However, Rahumägi dismissed calls to shift EUNAVFOR Atalanta, the European naval patrol operating in the Red Sea, to the Mediterranean in order to capture or destroy migrant ships.

“This is not the answer. Moving Atalanta simply because the risk of Somali piracy has been reduced does not mean it has been eradicated. A separate EUNAVFOR patrol is required and the Mediterranean should be given High Risk Area status until the migrant situation has been resolved,” he said.

According to the International Organization for Migration close to 133,000 migrants have arrived in Europe via the Mediterranean so far this year. Italy leads the numbers with Greece coming in a close second.

“According to newspaper reports, there are thought to be about a million migrants looking to enter Europe across the Mediterranean from North Africa. But if merchant ships continue to go to their aide without adequate protection, then there is a significant risk to maritime security. Mediterranean shipping lanes must be protected in the same way that the merchant fleet is protected when it transits the Gulf of Aden and the southern Red Sea,” Rahumägi said.

The European Union pledged to triple its commitment to maritime patrols following the April 19 drowning of nearly 900 migrants. However, commercial operators in the region have consistently rendered aid to Mediterranean migrants throughout 2015. Denmark’s Maersk Line, the world’s largest container shipping company, recently said it had conducted six rescues so far this year in the Mediterranean involving over 2,200 refugees. Another unit of the company, Maersk Tankers, likewise commented it had rescued another 750 people so far this year.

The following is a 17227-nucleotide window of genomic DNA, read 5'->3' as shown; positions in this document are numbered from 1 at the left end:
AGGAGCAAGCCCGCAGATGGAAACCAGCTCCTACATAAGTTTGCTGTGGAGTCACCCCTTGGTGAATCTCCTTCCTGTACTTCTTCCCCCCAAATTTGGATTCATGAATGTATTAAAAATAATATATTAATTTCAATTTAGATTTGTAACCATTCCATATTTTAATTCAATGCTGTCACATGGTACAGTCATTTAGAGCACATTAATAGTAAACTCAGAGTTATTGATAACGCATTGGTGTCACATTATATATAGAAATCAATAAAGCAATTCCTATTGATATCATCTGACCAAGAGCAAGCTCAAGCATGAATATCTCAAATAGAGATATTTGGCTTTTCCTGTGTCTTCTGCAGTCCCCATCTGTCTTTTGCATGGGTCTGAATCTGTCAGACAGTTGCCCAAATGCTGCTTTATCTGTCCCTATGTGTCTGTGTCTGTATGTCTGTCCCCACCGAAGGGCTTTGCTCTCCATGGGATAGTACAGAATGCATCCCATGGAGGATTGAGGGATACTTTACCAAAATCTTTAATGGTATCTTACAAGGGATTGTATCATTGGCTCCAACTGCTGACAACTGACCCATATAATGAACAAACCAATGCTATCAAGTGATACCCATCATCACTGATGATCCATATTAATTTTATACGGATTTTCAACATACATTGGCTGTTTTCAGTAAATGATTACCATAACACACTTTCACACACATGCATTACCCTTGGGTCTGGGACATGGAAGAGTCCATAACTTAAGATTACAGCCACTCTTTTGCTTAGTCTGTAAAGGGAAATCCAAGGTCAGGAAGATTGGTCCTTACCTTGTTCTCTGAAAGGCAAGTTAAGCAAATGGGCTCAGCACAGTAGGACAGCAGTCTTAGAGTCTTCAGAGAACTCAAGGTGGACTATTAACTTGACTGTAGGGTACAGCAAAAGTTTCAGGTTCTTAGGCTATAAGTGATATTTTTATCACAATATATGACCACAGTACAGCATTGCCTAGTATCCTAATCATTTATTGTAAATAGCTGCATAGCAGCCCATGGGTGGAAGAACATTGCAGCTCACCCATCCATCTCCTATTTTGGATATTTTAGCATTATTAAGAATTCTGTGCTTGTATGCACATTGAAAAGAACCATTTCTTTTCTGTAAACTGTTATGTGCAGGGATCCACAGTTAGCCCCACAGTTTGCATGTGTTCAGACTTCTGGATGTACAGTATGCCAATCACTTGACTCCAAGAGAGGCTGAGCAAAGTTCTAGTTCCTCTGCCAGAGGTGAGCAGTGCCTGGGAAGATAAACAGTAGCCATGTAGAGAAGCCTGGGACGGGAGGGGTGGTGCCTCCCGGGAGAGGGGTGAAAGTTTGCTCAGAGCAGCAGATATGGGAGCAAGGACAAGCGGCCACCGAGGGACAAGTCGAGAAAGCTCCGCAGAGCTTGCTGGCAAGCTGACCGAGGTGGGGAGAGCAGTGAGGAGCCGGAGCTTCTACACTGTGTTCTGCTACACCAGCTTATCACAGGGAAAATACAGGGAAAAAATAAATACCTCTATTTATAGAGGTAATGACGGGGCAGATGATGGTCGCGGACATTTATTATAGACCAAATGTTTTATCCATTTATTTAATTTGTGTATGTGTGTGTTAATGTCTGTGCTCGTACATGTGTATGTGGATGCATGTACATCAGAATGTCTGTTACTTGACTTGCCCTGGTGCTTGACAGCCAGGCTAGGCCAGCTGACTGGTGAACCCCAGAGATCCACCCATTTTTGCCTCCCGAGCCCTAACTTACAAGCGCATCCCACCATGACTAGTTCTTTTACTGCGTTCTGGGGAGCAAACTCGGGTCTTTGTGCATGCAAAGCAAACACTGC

“If we are to mitigate the security risks associated with this humanitarian crisis, Brussels, the maritime administrations and the security services must work in concert,” Rahumägi added.

Rahumägi’s comments coincided with a joint statement issued last week by the International Maritime Organization (IMO) and the International Organization for Migration (IOM). IMO Secretary-General Koji Sekimizu and IOM Director-General William L. Swing agreed to establish an inter-agency platform to disseminate information, highlight the dangers of and find a solution to the unsafe and irregular migration by sea.

The IMO and IOM urged the international community to take robust measures against people smugglers “who operate without fear or remorse and who deliberately and knowingly endanger the lives of thousands of migrants at sea.”

The opinions expressed herein are not necessarily those of The Maritime Executive.